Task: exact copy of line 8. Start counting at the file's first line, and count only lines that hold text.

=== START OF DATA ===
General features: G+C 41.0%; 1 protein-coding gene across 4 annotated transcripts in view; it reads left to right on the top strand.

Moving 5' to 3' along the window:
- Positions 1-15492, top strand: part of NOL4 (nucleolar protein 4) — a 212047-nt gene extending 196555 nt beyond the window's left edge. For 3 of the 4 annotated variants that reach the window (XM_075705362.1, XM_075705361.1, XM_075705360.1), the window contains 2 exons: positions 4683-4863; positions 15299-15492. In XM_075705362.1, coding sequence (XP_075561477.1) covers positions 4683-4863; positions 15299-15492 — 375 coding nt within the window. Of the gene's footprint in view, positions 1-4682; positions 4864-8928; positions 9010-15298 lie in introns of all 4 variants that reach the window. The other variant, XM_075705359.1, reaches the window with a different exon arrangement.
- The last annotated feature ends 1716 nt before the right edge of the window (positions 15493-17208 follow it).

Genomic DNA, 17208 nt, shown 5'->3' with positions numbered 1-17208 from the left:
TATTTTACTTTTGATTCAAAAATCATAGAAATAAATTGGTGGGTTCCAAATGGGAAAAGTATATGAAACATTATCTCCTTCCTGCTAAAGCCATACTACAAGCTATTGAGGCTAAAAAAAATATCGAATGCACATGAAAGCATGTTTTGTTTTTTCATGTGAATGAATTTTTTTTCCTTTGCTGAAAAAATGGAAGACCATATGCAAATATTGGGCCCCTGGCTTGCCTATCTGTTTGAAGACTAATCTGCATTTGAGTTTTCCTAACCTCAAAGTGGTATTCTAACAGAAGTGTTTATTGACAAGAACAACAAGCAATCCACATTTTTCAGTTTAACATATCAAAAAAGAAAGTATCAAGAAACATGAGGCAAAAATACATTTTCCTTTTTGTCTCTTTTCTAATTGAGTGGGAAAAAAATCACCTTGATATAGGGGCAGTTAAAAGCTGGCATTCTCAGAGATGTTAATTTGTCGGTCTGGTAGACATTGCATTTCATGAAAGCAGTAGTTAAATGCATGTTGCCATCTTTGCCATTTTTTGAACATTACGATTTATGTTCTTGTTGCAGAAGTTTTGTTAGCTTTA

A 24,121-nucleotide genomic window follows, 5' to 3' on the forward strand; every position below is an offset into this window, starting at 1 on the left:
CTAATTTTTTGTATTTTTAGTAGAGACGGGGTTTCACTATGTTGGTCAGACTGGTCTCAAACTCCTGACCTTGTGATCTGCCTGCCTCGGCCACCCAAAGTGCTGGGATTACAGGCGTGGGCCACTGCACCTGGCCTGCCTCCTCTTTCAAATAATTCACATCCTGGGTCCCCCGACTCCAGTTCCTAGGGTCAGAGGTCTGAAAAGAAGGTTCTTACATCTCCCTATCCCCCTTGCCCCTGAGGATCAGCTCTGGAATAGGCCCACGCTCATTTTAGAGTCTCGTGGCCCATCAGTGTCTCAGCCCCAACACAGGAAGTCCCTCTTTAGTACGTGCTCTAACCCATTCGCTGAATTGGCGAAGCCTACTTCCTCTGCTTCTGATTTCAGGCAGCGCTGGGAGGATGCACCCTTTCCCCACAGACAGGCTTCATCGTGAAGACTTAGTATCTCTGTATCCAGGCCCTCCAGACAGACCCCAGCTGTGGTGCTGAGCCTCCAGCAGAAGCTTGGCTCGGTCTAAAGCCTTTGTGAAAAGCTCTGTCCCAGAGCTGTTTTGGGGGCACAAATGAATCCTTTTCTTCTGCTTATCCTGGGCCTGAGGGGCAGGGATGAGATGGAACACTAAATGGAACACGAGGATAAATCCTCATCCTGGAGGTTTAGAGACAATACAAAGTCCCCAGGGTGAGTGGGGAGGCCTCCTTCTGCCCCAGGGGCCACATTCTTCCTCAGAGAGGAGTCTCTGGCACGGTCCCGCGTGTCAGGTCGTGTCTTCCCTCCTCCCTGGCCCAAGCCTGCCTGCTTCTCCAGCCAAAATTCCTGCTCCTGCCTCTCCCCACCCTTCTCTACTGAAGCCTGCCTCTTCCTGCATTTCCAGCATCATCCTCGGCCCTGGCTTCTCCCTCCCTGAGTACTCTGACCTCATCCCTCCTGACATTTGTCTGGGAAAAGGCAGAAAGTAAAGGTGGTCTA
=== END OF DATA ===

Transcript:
CTAATTTTTTGTATTTTTAGTAGAGACGGGGTTTCACTATGTTGGTCAGACTGGTCTCAAACTCCTGACCTTGTGATCTGCCTGCCTCGGCCACCCAAAGTGCTGGGATTACAGGCGTGGGCCACTGCACCTGGCCTGCCTCCTCTTTCAAATAATTCACATCCTGGGTCCCCCGACTCCAGTTCCTAGGGTCAGAGGTCTGAAAAGAAGGTTCTTACATCTCCCTATCCCCCTTGCCCCTGAGGATCAGCTCTGGAATAGGCCCACGCTCATTTTAGAGTCTCGTGGCCCATCAGTGTCTCAGCCCCAACACAGGAAGTCCCTCTTTAGTACGTGCTCTAACCCATTCGCTGAATTGGCGAAGCCTACTTCCTCTGCTTCTGATTTCAGGCAGCGCTGGGAGGATGCACCCTTTCCCCACAGACAGGCTTCATCGTGAAGACTTAGTATCTCTGTATCCAGGCCCTCCAGACAGACCCCAGCTGTGGTGCTGAGCCTCCAGCAGAAGCTTGGCTCGGTCTAAAGCCTTTGTGAAAAGCTCTGTCCCAGAGCTGTTTTGGGGGCACAAATGAATCCTTTTCTTCTGCTTATCCTGGGCCTGAGGGGCAGGGATGAGATGGAACACTAAATGGAACACGAGGATAAATCCTCATCCTGGAGGTTTAGAGACAATACAAAGTCCCCAGGGTGAGTGGGGAGGCCTCCTTCTGCCCCAGGGGCCACATTCTTCCTCAGAGAGGAGTCTCTGGCACGGTCCCGCGTGTCAGGTCGTGTCTTCCCTCCTCCCTGGCCCAAGCCTGCCTGCTTCTCCAGCCAAAATTCCTGCTCCTGCCTCTCCCCACCCTTCTCTACTGAAGCCTGCCTCTTCCTGCATTTCCAGCATCATCCTCGGCCCTGGCTTCTCCCTCCCTGAGTACTCTGACCTCATCCCTCCTGACATTTGTCTGGGAAAAGGCAGAAAGTAAAGGTGGTCTA